Personally I think they are right to call for such a vote, but a cynical part of myself wonders if they want a vote for the right reasons. Do they honestly want a properly regulated media, or do they just want to embarrass the Prime Minister?
Being the last Friday of the month I left work early and set off to astro club. That club goes from strength to strength. Stevey gave tonight's talk. Brilliant. Excellent talks, clear skies for viewing, good time with good friends. But I left a little early to come home for a shave.
And in closing, that's it for the face fur for another year. So far the sponsorship has passed the hundred quid mark. The thing has now been shaved off, but I believe it's still not too late to hand over dosh. Please feel free to sponsor it; and next year you might want to sponsor it again.....
I was laying in bed last night having a last minute check of my emails before going to sleep when I saw something that wound me up just a little bit. Regular readers of this drivel might recall a rant I made a week or so about locations of geocaches. The guidelines say that they shouldn't be near schools or youth clubs. Last week I found what I thought would be the ideal place to hide a cache, but I then realised that it was right on top of a children's farm. So I immediately rejected the place as a potential hide. At 11.30pm last night I read that a cache had been hidden in that very spot. I considered ranting on the geocaching forums, but decided not to bother. Instead I thought I'd take Fudge to find it in the morning.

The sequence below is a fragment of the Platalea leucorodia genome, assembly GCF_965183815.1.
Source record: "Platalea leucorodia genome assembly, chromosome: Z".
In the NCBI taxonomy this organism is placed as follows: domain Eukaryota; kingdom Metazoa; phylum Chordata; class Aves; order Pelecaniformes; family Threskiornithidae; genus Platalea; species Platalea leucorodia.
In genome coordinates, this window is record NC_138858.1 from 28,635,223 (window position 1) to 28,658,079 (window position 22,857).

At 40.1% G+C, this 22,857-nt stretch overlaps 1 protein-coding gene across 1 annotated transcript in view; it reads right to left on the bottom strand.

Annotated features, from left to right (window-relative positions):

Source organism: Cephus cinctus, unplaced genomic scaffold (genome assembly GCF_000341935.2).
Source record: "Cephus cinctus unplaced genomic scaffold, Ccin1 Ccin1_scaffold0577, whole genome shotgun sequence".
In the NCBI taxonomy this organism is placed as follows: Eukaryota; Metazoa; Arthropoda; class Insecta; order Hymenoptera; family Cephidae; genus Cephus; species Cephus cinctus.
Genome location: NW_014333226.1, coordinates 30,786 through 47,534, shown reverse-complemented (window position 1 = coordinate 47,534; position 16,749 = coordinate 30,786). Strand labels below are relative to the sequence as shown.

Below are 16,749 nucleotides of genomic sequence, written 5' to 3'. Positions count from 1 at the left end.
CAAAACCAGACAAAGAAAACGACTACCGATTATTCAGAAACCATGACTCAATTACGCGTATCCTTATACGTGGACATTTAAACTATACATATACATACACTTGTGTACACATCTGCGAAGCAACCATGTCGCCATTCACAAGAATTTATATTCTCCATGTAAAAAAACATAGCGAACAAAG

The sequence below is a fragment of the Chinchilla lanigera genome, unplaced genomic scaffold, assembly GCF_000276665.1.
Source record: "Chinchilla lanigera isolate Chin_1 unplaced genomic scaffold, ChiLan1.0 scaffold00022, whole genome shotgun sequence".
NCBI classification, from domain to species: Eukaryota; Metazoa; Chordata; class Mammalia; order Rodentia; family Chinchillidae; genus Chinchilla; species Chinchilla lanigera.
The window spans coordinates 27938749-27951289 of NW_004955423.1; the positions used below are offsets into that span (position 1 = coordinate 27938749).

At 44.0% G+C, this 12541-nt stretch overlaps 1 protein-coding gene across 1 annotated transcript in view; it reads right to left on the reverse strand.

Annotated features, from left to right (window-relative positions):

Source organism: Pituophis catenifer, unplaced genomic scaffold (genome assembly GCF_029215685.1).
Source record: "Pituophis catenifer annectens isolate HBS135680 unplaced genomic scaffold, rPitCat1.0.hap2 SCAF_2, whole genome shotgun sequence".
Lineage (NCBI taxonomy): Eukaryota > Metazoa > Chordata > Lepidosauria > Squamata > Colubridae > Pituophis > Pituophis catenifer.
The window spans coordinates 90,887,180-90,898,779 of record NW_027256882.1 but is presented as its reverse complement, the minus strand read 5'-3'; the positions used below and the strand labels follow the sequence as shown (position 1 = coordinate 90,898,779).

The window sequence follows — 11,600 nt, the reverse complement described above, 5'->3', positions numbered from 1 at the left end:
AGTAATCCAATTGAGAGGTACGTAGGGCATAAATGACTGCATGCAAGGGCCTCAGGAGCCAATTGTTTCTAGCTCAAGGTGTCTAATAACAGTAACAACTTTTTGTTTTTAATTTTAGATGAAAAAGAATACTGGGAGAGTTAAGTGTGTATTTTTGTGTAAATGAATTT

But I couldn't sleep. I went onto the Kent Caching page where a fellow cacher was egging me on to go to find it. After an hour I realised that "er indoors TM" was still up and about, and was talking on-line to another cacher. And Fudge wanted a walk anyway. So three of us (and Fudge who doesn't like geocaching) set off to find this cache. My GPS took us almost exactly to the spot where I had been planning to hide the cache. And within five minutes I was feeling rather smug having found the cache. In true "Team ELF" style I carried on searching before standing back and being smug. Within another minute we were all feeling smug, Even more so when we opened the cache and saw we were the first ones there. At 1.08am. I'm not normally a fan of night-caching...
Mind you I am still rather miffed about this cache. It is on the footpath by a farm project aimed at children. In fact it is not two yards from the farmland. The cache I had turned down was ten times further away (and on the other side of a very busy road) from anywhere aimed at kiddies.